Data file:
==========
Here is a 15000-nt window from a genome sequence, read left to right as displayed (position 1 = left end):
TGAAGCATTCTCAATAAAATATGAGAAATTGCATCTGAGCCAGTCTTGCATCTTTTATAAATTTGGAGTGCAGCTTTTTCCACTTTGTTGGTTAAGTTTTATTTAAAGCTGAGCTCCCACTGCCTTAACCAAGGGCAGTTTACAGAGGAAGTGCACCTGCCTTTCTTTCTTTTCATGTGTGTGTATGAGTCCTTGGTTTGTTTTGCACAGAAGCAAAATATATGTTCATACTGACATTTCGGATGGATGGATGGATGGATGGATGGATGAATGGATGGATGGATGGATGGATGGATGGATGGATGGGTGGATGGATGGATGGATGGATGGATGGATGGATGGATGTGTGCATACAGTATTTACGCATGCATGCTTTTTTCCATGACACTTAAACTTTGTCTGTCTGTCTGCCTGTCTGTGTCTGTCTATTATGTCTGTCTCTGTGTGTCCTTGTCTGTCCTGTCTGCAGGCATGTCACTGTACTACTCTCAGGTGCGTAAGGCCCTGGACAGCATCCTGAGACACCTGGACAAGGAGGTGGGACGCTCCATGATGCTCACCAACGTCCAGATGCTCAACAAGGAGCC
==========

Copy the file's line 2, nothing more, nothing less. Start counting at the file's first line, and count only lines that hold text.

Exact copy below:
TGAAGCATTCTCAATAAAATATGAGAAATTGCATCTGAGCCAGTCTTGCATCTTTTATAAATTTGGAGTGCAGCTTTTTCCACTTTGTTGGTTAAGTTTTATTTAAAGCTGAGCTCCCACTGCCTTAACCAAGGGCAGTTTACAGAGGAAGTGCACCTGCCTTTCTTTCTTTTCATGTGTGTGTATGAGTCCTTGGTTTGTTTTGCACAGAAGCAAAATATATGTTCATACTGACATTTCGGATGGATGGATGGATGGATGGATGGATGAATGGATGGATGGATGGATGGATGGATGGATGGATGGGTGGATGGATGGATGGATGGATGGATGGATGGATGGATGTGTGCATACAGTATTTACGCATGCATGCTTTTTTCCATGACACTTAAACTTTGTCTGTCTGTCTGCCTGTCTGTGTCTGTCTATTATGTCTGTCTCTGTGTGTCCTTGTCTGTCCTGTCTGCAGGCATGTCACTGTACTACTCTCAGGTGCGTAAGGCCCTGGACAGCATCCTGAGACACCTGGACAAGGAGGTGGGACGCTCCATGATGCTCACCAACGTCCAGATGCTCAACAAGGAGCC